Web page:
The June 5, 2021 Sentinel-2 SWIR image of the summit of Great Sitkin volcano. The short-wave infrared (SWIR) image shows a few still hot areas (in red) around the active crater. The light brown appearing deposits are probably pyroclastic density current deposits associated with fall back from the eruption column. These deposits flowed short distance from the crater and likely interacted with the snowpack (light blue in color) to form meltwater. The meltwater entrained available pyroclastic sediment and evolved to a volcanic mudflow or lahar that travelled a short distance (about 1300 m) on the upper edifice. Had the May 25 eruption be larger and longer lasting, Glacier Creek valley to the southwest of the lahar deposit could have been inundated by volcanic mass flows.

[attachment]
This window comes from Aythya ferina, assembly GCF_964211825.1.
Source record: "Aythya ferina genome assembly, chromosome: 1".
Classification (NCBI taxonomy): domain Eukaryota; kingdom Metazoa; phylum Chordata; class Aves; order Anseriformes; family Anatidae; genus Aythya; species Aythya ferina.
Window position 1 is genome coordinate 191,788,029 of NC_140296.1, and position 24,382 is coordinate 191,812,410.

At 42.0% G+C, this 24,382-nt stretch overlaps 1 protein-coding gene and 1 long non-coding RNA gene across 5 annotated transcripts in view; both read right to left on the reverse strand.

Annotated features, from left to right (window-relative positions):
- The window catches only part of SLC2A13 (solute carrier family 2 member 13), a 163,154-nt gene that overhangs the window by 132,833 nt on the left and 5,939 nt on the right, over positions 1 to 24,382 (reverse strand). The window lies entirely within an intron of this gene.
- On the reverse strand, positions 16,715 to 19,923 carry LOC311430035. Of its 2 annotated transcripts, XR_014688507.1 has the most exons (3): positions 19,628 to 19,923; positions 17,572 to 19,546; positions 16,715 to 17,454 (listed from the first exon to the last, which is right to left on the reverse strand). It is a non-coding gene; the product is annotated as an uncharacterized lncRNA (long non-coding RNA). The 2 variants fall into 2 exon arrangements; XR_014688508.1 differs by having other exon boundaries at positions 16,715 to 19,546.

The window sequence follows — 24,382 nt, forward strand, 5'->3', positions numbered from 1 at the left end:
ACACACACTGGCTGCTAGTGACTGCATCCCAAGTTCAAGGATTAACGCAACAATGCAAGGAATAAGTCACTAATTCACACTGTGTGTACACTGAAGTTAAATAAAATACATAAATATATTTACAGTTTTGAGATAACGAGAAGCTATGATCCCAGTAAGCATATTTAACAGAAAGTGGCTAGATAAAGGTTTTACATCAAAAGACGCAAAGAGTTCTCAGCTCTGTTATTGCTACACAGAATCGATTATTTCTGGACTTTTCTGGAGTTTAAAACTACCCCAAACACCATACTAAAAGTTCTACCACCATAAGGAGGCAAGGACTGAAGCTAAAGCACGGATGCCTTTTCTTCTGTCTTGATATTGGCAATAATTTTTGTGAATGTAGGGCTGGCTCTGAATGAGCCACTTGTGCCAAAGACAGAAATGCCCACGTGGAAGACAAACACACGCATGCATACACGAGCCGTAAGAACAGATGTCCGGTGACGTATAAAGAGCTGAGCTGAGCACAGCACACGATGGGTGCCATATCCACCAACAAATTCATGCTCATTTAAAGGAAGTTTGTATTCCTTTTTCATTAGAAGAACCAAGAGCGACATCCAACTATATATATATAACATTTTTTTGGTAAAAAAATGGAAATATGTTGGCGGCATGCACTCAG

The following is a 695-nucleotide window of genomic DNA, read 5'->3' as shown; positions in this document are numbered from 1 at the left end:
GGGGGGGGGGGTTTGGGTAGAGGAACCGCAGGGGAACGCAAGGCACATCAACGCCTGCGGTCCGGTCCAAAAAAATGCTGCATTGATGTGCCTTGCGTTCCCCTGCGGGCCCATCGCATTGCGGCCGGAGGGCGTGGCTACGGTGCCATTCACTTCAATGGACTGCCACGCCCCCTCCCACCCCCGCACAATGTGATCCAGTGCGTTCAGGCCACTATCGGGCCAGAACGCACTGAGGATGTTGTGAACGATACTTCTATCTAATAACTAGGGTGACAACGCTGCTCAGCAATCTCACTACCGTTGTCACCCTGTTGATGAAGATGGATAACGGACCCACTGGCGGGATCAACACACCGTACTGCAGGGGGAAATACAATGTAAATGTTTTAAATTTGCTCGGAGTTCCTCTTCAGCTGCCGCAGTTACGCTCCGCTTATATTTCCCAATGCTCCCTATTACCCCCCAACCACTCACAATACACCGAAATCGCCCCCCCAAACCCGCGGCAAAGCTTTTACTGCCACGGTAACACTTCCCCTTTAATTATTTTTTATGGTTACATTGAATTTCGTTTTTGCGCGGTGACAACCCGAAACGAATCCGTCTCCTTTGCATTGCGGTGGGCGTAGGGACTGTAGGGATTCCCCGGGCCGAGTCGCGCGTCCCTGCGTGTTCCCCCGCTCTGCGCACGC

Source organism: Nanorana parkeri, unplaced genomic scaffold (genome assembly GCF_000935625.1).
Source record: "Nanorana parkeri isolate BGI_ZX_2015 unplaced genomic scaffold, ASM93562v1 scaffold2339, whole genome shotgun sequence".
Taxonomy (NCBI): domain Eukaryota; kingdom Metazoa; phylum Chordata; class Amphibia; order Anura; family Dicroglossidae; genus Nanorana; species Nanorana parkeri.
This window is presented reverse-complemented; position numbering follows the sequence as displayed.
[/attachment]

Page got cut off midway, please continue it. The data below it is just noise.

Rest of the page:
Image courtesy of AVO/USGS.
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